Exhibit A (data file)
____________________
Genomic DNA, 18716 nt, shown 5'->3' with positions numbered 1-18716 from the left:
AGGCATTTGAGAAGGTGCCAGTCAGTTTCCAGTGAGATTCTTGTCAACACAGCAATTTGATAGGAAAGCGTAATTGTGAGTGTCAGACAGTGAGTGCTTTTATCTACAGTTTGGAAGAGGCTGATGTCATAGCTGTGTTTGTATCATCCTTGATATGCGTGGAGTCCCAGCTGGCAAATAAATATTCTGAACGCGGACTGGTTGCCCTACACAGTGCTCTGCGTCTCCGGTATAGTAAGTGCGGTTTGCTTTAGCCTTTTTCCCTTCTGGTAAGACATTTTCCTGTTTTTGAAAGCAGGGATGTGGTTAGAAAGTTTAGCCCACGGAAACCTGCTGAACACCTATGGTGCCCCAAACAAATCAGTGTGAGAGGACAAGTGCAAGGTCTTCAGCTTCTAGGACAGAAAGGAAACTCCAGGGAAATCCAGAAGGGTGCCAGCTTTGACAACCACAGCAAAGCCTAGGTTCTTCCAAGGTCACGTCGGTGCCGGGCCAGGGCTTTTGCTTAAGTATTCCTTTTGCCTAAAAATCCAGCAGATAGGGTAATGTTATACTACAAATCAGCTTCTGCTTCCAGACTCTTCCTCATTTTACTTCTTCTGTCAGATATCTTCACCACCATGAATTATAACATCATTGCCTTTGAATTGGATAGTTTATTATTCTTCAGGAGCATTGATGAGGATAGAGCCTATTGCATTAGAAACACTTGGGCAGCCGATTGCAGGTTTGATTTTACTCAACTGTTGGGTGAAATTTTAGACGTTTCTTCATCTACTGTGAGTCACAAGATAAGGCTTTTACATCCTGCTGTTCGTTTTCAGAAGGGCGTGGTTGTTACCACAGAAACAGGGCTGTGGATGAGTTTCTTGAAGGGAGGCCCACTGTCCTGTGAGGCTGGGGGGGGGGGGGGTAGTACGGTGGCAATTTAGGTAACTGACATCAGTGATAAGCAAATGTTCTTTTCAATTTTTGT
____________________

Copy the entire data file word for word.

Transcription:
Genomic DNA, 18716 nt, shown 5'->3' with positions numbered 1-18716 from the left:
AGGCATTTGAGAAGGTGCCAGTCAGTTTCCAGTGAGATTCTTGTCAACACAGCAATTTGATAGGAAAGCGTAATTGTGAGTGTCAGACAGTGAGTGCTTTTATCTACAGTTTGGAAGAGGCTGATGTCATAGCTGTGTTTGTATCATCCTTGATATGCGTGGAGTCCCAGCTGGCAAATAAATATTCTGAACGCGGACTGGTTGCCCTACACAGTGCTCTGCGTCTCCGGTATAGTAAGTGCGGTTTGCTTTAGCCTTTTTCCCTTCTGGTAAGACATTTTCCTGTTTTTGAAAGCAGGGATGTGGTTAGAAAGTTTAGCCCACGGAAACCTGCTGAACACCTATGGTGCCCCAAACAAATCAGTGTGAGAGGACAAGTGCAAGGTCTTCAGCTTCTAGGACAGAAAGGAAACTCCAGGGAAATCCAGAAGGGTGCCAGCTTTGACAACCACAGCAAAGCCTAGGTTCTTCCAAGGTCACGTCGGTGCCGGGCCAGGGCTTTTGCTTAAGTATTCCTTTTGCCTAAAAATCCAGCAGATAGGGTAATGTTATACTACAAATCAGCTTCTGCTTCCAGACTCTTCCTCATTTTACTTCTTCTGTCAGATATCTTCACCACCATGAATTATAACATCATTGCCTTTGAATTGGATAGTTTATTATTCTTCAGGAGCATTGATGAGGATAGAGCCTATTGCATTAGAAACACTTGGGCAGCCGATTGCAGGTTTGATTTTACTCAACTGTTGGGTGAAATTTTAGACGTTTCTTCATCTACTGTGAGTCACAAGATAAGGCTTTTACATCCTGCTGTTCGTTTTCAGAAGGGCGTGGTTGTTACCACAGAAACAGGGCTGTGGATGAGTTTCTTGAAGGGAGGCCCACTGTCCTGTGAGGCTGGGGGGGGGGGGGGTAGTACGGTGGCAATTTAGGTAACTGACATCAGTGATAAGCAAATGTTCTTTTCAATTTTTGT